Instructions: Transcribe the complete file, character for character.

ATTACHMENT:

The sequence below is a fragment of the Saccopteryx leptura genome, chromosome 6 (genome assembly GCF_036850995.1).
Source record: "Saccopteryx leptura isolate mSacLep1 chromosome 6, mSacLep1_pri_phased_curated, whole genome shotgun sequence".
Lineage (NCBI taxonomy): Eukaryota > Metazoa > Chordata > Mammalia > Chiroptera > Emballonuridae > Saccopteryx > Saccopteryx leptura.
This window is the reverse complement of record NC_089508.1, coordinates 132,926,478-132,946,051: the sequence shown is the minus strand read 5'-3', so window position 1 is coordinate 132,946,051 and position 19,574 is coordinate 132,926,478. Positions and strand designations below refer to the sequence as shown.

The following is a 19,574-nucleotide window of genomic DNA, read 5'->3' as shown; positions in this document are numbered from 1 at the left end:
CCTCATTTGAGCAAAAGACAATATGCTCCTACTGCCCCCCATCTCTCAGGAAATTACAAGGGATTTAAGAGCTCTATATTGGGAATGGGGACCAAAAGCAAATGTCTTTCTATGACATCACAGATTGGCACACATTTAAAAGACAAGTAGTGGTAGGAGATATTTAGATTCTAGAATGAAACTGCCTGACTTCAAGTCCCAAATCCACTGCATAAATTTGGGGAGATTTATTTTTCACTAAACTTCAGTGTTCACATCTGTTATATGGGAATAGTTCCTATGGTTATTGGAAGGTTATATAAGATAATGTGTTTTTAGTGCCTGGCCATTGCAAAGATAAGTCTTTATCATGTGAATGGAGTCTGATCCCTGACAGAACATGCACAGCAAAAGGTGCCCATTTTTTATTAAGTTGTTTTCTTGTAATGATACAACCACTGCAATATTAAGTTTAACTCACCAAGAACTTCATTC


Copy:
The sequence below is a fragment of the Saccopteryx leptura genome, chromosome 6 (genome assembly GCF_036850995.1).
Source record: "Saccopteryx leptura isolate mSacLep1 chromosome 6, mSacLep1_pri_phased_curated, whole genome shotgun sequence".
Lineage (NCBI taxonomy): Eukaryota > Metazoa > Chordata > Mammalia > Chiroptera > Emballonuridae > Saccopteryx > Saccopteryx leptura.
This window is the reverse complement of record NC_089508.1, coordinates 132,926,478-132,946,051: the sequence shown is the minus strand read 5'-3', so window position 1 is coordinate 132,946,051 and position 19,574 is coordinate 132,926,478. Positions and strand designations below refer to the sequence as shown.

The following is a 19,574-nucleotide window of genomic DNA, read 5'->3' as shown; positions in this document are numbered from 1 at the left end:
CCTCATTTGAGCAAAAGACAATATGCTCCTACTGCCCCCCATCTCTCAGGAAATTACAAGGGATTTAAGAGCTCTATATTGGGAATGGGGACCAAAAGCAAATGTCTTTCTATGACATCACAGATTGGCACACATTTAAAAGACAAGTAGTGGTAGGAGATATTTAGATTCTAGAATGAAACTGCCTGACTTCAAGTCCCAAATCCACTGCATAAATTTGGGGAGATTTATTTTTCACTAAACTTCAGTGTTCACATCTGTTATATGGGAATAGTTCCTATGGTTATTGGAAGGTTATATAAGATAATGTGTTTTTAGTGCCTGGCCATTGCAAAGATAAGTCTTTATCATGTGAATGGAGTCTGATCCCTGACAGAACATGCACAGCAAAAGGTGCCCATTTTTTATTAAGTTGTTTTCTTGTAATGATACAACCACTGCAATATTAAGTTTAACTCACCAAGAACTTCATTC